The following chart shows the nominal (red) and inflation-adjusted (blue) trends for median household income in the United States from January 2000 through July 2019, with July 2019's estimate marking the top of both scales. The inflation-adjusted figures are presented in terms of constant July 2019 U.S. dollars.

Median Household Income in the 21st Century: Nominal and Real Estimates, January 2000 to July 2019

Year over year, median household income for July 2019 rose by 4.2%, or by 2.4% after adjusting for inflation.

Median Household Income in the 21st Century: Year Over Year Growth Rate, January 2001 to July 2019

The monthly data reported by Sentier Research is showing signs of a rebound after having hit a speedbump earlier in 2019.

Analyst's Notes

Our alternate methodology for estimating median household income from data reported by the U.S. Bureau of Economic Analysis would put the figure at $65,020 for July 2019, which is within 0.1% of Sentier Research's estimate for the month.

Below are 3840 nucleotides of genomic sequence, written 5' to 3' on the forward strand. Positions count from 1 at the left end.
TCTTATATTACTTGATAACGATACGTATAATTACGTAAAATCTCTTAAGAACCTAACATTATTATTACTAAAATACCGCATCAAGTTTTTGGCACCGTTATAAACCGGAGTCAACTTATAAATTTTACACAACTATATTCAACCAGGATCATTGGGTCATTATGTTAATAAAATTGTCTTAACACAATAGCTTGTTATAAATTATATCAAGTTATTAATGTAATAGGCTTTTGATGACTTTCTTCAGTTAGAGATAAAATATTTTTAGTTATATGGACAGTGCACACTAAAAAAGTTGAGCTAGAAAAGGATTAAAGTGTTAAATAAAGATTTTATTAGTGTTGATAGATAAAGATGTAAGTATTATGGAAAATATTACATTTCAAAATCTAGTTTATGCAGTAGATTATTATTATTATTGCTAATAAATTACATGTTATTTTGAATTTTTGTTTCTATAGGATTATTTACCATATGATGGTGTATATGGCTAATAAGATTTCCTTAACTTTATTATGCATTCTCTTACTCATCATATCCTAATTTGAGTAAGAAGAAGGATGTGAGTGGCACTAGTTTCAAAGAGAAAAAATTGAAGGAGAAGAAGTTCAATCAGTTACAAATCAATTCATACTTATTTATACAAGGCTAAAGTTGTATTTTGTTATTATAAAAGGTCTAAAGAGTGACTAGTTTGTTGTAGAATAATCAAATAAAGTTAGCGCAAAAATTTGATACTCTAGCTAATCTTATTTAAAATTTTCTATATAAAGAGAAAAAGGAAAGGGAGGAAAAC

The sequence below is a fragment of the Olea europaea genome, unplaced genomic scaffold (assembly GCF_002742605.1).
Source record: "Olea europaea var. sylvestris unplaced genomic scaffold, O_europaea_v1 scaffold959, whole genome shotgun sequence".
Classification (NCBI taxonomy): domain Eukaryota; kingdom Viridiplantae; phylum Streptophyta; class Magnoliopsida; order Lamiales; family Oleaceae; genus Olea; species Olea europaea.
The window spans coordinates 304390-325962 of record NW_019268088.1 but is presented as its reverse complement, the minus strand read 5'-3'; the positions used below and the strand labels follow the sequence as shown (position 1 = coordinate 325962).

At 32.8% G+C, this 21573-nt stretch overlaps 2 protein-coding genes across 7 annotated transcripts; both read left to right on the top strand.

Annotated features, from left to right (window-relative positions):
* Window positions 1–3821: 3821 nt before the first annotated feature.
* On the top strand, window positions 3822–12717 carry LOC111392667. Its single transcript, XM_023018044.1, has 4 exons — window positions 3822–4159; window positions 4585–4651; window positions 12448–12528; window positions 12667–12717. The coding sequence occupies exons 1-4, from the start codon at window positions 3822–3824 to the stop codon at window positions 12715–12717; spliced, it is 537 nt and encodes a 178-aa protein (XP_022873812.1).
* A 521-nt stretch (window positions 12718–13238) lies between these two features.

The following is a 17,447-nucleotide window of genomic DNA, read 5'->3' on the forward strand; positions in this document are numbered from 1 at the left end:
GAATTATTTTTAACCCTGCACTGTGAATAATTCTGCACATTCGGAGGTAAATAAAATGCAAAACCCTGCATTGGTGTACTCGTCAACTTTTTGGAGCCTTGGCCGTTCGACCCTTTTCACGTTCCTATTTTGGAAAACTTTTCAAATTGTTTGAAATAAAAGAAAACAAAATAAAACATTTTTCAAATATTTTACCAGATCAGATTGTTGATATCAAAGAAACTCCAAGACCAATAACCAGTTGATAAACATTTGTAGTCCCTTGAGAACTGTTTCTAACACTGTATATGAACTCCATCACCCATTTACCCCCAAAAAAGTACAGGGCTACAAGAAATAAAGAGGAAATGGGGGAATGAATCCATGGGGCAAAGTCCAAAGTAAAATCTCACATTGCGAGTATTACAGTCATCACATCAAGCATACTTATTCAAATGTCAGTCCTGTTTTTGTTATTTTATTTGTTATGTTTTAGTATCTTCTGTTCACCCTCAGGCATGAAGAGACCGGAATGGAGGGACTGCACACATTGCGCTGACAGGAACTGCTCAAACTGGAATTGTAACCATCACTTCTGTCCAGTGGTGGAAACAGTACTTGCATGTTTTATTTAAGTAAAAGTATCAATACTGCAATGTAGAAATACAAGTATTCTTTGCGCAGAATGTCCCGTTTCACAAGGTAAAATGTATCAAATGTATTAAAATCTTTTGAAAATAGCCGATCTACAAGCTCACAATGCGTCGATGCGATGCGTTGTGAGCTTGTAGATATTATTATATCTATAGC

In generating inflation-adjusted portion of the Median Household Income in the 21st Century chart and the corresponding year-over-year growth rate chart above, we've used the Consumer Price Index for All Urban Consumers (CPI-U) to adjust the nominal median household income estimates for inflation, so that they are expressed in terms of the U.S. dollars for the month for which we're reporting the newest income data.

References

Sentier Research. Household Income Trends: January 2000 through July 2019.  [Excel Spreadsheet with Nominal Median Household Incomes for January 2000 through January 2013 courtesy of Doug Short]. [PDF Document]. Accessed 30 August 2019. [Note: We've converted all data to be in terms of current (nominal) U.S. dollars.] 

U.S. Department of Labor Bureau of Labor Statistics. Consumer Price Index, All Urban Consumers - (CPI-U), U.S. City Average, All Items, 1982-84=100. [Online Database (via Federal Reserve Economic Data)]. Last Updated: 13 August 2019. Accessed: 13 August 2019.